Objective—To characterize risk factors, clinical findings,
usefulness of diagnostic tests, and prognosis in
cats with naturally occurring heartworm infection (HWI).
Animals—50 cats with Dirofilaria immitis infection.
Procedure—Medical records, thoracic radiographs,
and echocardiograms were reviewed and findings
compared with appropriate reference populations.
Results—Findings suggested that male cats were
not predisposed to HWI, domestic shorthair cats
were at increased risk, and indoor housing was only
partially protective. Fewer cases of HWI were identified
in the final quarter of the year, compared with
other periods, and prevalence is not apparently
increasing. Signs of respiratory tract disease were
most common, followed by vomiting. Infection was
diagnosed incidentally in > 25% of cats; conversely,
10% of infected cats died suddenly without other
clinical signs. Serologic tests were most useful for
diagnosis, followed by radiography and echocardiography.
Eosinophilia supported the diagnosis.
Overall median survival time was 1.5 years but
exceeded 4 years in cats surviving beyond the day
Conclusions and Clinical Relevance—Sex does not
appear to be a risk factor for HWI in cats, and indoor
housing provides only incomplete protection. Signs
of respiratory tract disease (dyspnea and cough) are
the strongest indicators of HWI in cats, and some
radiographic evidence of infection is detected in
most cases. Antibody screening for HWI in cats is
efficacious, and antigen testing and echocardiography
are most useful for making a definitive antemortem
diagnosis. (J Am Vet Med Assoc 2000;217:
Case Description—2 full-sibling male German Shorthaired Pointer (GSHP) puppies (dogs 1 and 2) with X-linked muscular dystrophy and deletion of the dystrophin gene (gene symbol, DMD) each had poor growth, skeletal muscle atrophy, pelvic limb weakness, episodic collapse, and episodes of coughing.
Clinical Findings—Initial examination revealed stunted growth, brachygnathism, trismus, and diffuse neuromuscular signs in each puppy; clinical signs were more severe in dog 2 than in dog 1. Immunohistochemical analysis revealed a lack of dystrophin protein in both dogs. During the next 3 years, each dog developed hyperinflation of the lungs, hypertrophy of the cervical musculature, and hypertrophy of the lateral head of the triceps brachii muscle.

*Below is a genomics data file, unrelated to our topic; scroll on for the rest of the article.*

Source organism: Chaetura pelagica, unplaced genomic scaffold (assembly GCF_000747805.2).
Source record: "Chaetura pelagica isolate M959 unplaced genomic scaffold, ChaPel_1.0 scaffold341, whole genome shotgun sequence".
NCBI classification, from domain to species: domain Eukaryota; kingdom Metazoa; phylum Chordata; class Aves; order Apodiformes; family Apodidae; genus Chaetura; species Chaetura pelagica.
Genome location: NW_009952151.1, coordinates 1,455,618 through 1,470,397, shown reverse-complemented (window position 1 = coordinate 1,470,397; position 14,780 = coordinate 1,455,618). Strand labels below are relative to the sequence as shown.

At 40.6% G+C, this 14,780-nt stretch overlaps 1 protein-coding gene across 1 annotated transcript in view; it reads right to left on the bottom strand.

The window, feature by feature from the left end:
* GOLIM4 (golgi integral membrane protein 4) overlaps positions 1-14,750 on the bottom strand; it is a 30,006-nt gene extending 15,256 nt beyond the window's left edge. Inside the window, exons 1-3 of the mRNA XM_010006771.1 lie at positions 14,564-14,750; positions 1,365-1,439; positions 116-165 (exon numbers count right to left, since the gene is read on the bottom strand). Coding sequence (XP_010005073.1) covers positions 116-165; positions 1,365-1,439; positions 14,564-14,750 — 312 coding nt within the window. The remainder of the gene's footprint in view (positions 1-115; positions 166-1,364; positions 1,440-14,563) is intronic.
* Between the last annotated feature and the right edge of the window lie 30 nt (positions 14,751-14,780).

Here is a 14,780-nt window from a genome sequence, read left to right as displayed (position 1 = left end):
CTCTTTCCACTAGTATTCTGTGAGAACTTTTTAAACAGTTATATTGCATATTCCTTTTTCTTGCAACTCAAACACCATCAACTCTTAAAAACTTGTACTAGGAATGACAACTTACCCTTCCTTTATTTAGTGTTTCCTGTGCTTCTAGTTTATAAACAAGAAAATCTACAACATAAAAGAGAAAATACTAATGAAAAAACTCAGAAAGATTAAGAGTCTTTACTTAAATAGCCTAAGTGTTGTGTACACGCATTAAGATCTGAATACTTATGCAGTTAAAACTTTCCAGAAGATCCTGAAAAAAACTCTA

Treatment and Outcome—Monitoring and supportive care were provided at follow-up visits during an approximately 7-year period. No other specific treatment was provided. Neuromuscular signs in both dogs remained stable after 3 years of age, with dog 2 consistently more severely affected than dog 1. The dogs had multiple episodes of aspiration pneumonia; dogs 1 and 2 were euthanatized at 84 and 93 months of age, respectively.
Clinical Relevance—The clinical course of disease in these dogs was monitored for a longer period than has been monitored in previous reports of dystrophin-deficient dogs. The clinical progression of muscular dystrophy in the 2 GSHPs was compared with that for other breeds and species with dystrophin-deficient conditions, and the potential basis for the phenotypic variation observed between these littermates, along with potential therapeutic ramifications for dogs and humans, was evaluated.
Objective—To determine the effect of long-term
administration of enalapril on renal function in dogs
with severe, compensated mitral regurgitation.
Design—Randomized controlled trial.
Animals—139 dogs with mitral regurgitation but
without overt signs of heart failure.
Procedure—Dogs were randomly assigned to be
treated with enalapril (0.5 mg/kg [0.23 mg/lb], PO,
q 24 h) or placebo, and serum creatinine and urea
nitrogen concentrations were measured at regular
intervals for up to 26 months.
Results—Adequate information on renal function
was obtained from 132 dogs; follow-up time ranged
from 0.5 to 26 months (median, 12 months). Mean
serum creatinine and urea nitrogen concentrations
were not significantly different between dogs receiving
enalapril and dogs receiving the placebo at any
time, nor were concentrations significantly different
from baseline concentrations. Proportions of dogs
that developed azotemia or that had a ≥ 35% increase
in serum creatinine or urea nitrogen concentration
were also not significantly different between groups.
Conclusions and Clinical Relevance—Results suggest
that administration of enalapril for up to 2 years
did not have any demonstrable adverse effects on
renal function in dogs with severe, compensated
mitral regurgitation. (J Am Vet Med Assoc 2002;221:
Animals—124 dogs with compensated mitral valve regurgitation (MR).
Procedures—Dogs randomly assigned to receive enalapril or placebo were monitored for the primary endpoint of onset of CHF for ≤ 58 months. Secondary endpoints included time from study entry to the combined endpoint of CHF-all-cause death; number of dogs free of CHF at 500, 1,000, and 1,500 days; and mean number of CHF-free days.
Results—Kaplan-Meier estimates of the effect of enalapril on the primary endpoint did not reveal a significant treatment benefit. Chronic enalapril administration did have a significant benefit on the combined endpoint of CHF-all-cause death (benefit was 317 days [10.6 months]). Dogs receiving enalapril remained free of CHF for a significantly longer time than those receiving placebo and were significantly more likely to be free of CHF at day 500 and at study end.
Conclusions and Clinical Relevance—Chronic enalapril treatment of dogs with naturally occurring, moderate to severe MR significantly delayed onset of CHF, compared with placebo, on the basis of number of CHF-free days, number of dogs free of CHF at days 500 and study end, and increased time to a combined secondary endpoint of CHF-all-cause death. Improvement in the primary endpoint, CHF-free survival, was not significant. Results suggest that enalapril modestly delays the onset of CHF in dogs with moderate to severe MR.